“The first year is to define the program, the second year is to refine the program,” Crough said. “The plan is for the school foundation to pick up the entire cost of the program for the long-term benefit of our community.”

Tracy Souza, president and CEO of the Heritage Fund, said the grants committee was enthusiastic about the proposal for several reasons. For one, the school foundation is a partner organization to the Heritage Fund and the committee wanted to recognize that.

“We felt like it’s part of our role in the community to explore the community, appreciate the community,” Souza said. “Having all the third-graders be able to do that in a consistent way is a good thing.”

The group of third-graders from Southside also gathered under the Large Arch on the Bartholomew County Public Library Plaza and looked above at the sand-cast bronze creation.

“I want you, as you go on this tour, to look at how architects use simple shapes to make buildings interesting,” tour guide Wilna Braun told the students.

They learned about how First Christian Church looked pretty crazy when it was first built in 1942 as the first contemporary building in the city and one of the first contemporary churches in the U.S.

Architect Eliel Saarinen employed rectangular blocks and asymmetry to design the church and added a 166-foot boxy bell tower.

“They’re always excited. They always enjoy it,” said Sandy Watts, a third-grade teacher at Parkside Elementary School. “They’ll say, ‘Oh I go here or I go there.’ They have been to the locations, but they aren’t aware of the history. So they’re excited to see the buildings through a different viewpoint.”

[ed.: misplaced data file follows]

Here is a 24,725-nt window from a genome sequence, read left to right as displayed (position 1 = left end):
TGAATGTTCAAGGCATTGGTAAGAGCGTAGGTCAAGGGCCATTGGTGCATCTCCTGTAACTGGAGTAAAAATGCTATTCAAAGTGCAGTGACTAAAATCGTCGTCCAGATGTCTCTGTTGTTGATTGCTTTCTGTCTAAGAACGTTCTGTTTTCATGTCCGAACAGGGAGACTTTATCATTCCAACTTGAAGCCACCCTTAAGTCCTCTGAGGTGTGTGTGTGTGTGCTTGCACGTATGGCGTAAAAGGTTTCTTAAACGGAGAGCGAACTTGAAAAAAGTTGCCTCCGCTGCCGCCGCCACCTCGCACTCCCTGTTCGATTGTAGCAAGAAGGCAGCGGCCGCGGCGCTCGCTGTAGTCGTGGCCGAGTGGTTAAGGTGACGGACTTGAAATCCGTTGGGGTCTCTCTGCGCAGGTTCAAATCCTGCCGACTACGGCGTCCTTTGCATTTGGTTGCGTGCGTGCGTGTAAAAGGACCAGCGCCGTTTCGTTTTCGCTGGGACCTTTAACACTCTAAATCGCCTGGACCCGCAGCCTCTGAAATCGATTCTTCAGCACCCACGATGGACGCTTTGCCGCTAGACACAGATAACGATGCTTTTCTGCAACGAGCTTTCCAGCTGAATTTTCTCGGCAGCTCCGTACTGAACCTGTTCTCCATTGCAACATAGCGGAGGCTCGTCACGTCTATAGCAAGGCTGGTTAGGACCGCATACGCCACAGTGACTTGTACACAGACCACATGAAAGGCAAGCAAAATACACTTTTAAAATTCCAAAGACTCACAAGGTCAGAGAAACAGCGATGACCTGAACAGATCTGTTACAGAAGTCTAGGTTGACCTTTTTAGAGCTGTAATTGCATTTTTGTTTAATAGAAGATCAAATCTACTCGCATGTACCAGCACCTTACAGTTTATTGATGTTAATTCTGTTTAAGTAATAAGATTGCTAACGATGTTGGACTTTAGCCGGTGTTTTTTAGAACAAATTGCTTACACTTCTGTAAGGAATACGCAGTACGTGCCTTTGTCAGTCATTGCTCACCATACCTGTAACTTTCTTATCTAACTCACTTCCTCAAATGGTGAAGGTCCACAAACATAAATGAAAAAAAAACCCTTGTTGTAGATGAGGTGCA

Watts has been taking her students on the field trips for years because it fits in with subjects that she teaches, such as history and community and government.

As part of the Young Designers program, students also will have a chance to visit kidscommons for a hands-on architecture program. Students will discuss architecture and its role in Columbus, and then they’ll work in teams of four to design their own floor plan. They will talk about the strength of shapes and perform science experiments related to that.

Following the program, some classes will have time to explore the rest of the museum, including the City by Design exhibit, which allows visitors to design and create their ideal city as a builder, architect and urban planner.

“The more times they can encounter this information, the better,” said Liz Peterson-Damm, the museum’s education director. “It’s going to create a very meaningful experience for them.”

Crough hopes that experience will instill a pride of Columbus in the students and encourage them to contribute to the city.

“Leading creativity in our city is nothing new/But our program gives it a whole new view,” Crough’s poem ends. “It’s an idea the whole community can vest/It educates our children, the future, our best.”


Information from: The Republic, https://www.therepublic.com/